Through the cakehole! Film-maker becomes a living exhibit at the Science Museum taking spectators on a journey into the dark, dank, private world of his intestines

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UPDATED:

21:21 GMT, 30 June 2012

If I’d known what it involved, I would have thought longer before agreeing. But how often do you get a chance to become a living exhibit at the Science Museum in London Or watch a journey through your insides in front of hundreds of enthusiastic spectators

So when the BBC asked me to swallow a camera as part of a series about the mysteries of the human body, I signed up.

The world of our guts is normally a dark, dank, private one. Down there live creatures that have never seen the light of day – more than 50 trillion of them – and which impact on our health in ways we are only just beginning to understand.

In preparation for the big day, I fasted for 24 hours and drank four litres of a vile-tasting laxative. It sounds an awful lot to drink (and it was), but apparently it is essential to have a complete clearout as otherwise the camera would be sending back nothing but murky pictures.

Open wide: Michael Mosley with the camera pill which will turn him into a living exhibit at the Science Museum

Open wide: Michael Mosley with the camera pill which will turn him into a living exhibit at the Science Museum

The next morning, I met my guide at the Science Museum, gastroenterologist Dr Mark McAlindon, one of the UK’s leading pill camera experts. He normally uses these cameras to help diagnose gut disorders; pill cameras can go places that flexible endoscopes struggle to reach.

During my medical training – and as a presenter of BBC science documentaries such as The Truth About Exercise, my investigation of the benefits of three minutes of exercise a week – I have taken part in painful and unusual experiments. But nothing quite like this.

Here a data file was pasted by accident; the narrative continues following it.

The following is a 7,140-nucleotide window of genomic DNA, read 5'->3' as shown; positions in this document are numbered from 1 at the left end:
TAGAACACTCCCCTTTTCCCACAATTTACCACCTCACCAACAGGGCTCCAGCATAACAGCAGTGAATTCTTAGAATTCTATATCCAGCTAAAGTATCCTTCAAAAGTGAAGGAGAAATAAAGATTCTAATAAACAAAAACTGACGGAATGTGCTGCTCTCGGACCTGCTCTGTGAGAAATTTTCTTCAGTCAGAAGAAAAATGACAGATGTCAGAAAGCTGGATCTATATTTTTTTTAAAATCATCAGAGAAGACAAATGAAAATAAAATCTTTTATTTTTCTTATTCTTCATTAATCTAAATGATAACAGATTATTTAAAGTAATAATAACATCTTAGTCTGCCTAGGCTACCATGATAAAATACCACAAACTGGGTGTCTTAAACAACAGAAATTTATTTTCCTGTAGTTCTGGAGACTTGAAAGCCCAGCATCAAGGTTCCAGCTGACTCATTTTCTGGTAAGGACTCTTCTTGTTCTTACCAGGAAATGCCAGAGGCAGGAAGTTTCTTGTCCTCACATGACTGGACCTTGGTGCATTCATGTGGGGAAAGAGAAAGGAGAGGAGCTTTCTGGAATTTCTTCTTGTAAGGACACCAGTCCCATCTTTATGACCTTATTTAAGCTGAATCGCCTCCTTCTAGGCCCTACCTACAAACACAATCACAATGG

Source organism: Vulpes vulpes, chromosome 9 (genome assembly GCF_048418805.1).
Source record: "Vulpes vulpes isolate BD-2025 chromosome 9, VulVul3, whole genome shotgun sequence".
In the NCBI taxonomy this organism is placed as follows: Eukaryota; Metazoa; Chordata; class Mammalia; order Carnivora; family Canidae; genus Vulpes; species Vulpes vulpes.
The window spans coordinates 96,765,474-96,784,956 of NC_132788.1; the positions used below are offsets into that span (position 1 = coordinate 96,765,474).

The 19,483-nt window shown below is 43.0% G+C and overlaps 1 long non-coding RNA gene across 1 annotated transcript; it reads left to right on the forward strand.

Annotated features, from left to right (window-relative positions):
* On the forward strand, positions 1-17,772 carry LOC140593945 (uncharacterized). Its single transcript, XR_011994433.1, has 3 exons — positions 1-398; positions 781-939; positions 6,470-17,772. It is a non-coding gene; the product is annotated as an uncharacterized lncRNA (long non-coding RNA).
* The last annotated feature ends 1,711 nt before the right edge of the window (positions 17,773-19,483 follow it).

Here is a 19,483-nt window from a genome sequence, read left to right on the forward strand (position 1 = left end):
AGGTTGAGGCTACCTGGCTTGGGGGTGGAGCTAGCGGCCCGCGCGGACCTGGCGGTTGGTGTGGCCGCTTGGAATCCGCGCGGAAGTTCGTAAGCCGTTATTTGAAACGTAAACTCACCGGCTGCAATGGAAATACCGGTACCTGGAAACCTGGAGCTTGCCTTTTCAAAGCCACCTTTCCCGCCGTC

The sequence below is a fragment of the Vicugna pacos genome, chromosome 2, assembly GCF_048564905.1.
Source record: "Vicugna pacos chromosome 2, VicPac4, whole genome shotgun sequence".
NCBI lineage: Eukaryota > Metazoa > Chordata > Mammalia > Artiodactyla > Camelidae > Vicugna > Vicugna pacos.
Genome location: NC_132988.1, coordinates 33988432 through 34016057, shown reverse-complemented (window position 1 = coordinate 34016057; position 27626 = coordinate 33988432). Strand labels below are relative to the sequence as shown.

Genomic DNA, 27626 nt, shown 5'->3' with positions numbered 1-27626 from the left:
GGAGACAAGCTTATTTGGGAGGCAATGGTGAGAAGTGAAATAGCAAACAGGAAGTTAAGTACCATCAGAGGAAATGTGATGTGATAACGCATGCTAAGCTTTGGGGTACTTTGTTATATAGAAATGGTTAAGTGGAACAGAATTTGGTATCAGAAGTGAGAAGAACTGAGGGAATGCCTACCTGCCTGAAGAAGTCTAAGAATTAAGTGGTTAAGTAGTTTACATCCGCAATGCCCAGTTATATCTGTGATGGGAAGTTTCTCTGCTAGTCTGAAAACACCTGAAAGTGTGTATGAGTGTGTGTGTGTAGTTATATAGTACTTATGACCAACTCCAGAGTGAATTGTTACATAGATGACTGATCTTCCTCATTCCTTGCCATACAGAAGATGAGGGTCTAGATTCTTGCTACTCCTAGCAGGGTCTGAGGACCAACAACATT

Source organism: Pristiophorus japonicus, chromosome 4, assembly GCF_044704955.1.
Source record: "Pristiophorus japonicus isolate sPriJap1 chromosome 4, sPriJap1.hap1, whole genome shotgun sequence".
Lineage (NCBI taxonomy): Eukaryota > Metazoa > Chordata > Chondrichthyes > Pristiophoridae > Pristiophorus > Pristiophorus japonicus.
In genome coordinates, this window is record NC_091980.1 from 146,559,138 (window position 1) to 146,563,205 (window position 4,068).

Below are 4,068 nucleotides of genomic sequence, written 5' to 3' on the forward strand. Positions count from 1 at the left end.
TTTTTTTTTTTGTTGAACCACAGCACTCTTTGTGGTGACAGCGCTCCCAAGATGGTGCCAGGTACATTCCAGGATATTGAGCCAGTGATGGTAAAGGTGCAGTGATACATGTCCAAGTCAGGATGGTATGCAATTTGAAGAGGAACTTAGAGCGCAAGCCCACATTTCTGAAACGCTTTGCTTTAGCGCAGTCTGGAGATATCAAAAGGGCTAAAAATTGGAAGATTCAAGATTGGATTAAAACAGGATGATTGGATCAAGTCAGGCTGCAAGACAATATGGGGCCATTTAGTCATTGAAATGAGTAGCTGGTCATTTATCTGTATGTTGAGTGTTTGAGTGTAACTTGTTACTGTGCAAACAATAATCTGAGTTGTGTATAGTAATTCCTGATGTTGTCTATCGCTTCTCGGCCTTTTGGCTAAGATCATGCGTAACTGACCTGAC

The camera I had to swallow was a little more than a centimetre long, the size of a large vitamin pill. Considering it houses the equivalent of a film crew, complete with lights, it is impressively small, although still a bit of a gulp.

It takes three pictures a second and transmits them to a receiver, or in my case to giant screens in the Science Museum, via the sensors on my body.

My first feelings after swallowing the camera were of relief; I had actually managed to get it down, though there was an awkward moment when it seemed to get stuck at the bottom of my oesophagus, the tube that leads into the stomach. I jumped up and down to the amusement of the crowd and it was soon through.

The images it sent back when it reached my stomach were of a cavernous, alien landscape, throbbing with movement. When it’s empty, the mucosa that lines the stomach is thrown up in folds like a boggy marsh. It reminded me of the surface of Mars. Except slimier.

Experiment: Michael Mosley with Dr McAlindon at the Science Museum

Experiment: Michael Mosley with Dr McAlindon at the Science Museum

The walls of the stomach are constantly on the move, contracting and folding in on themselves. If the camera had been digestible it would have been pounded and mashed into fragments, then dunked in gastric juices as acidic as a car battery. Instead, it escaped my stomach unscathed and passed into the small intestine.

The small intestine surface is covered in folds with fine, hair-like projections called villi designed to maximise the surface area available for digestion, increasing it to about the size of a tennis court.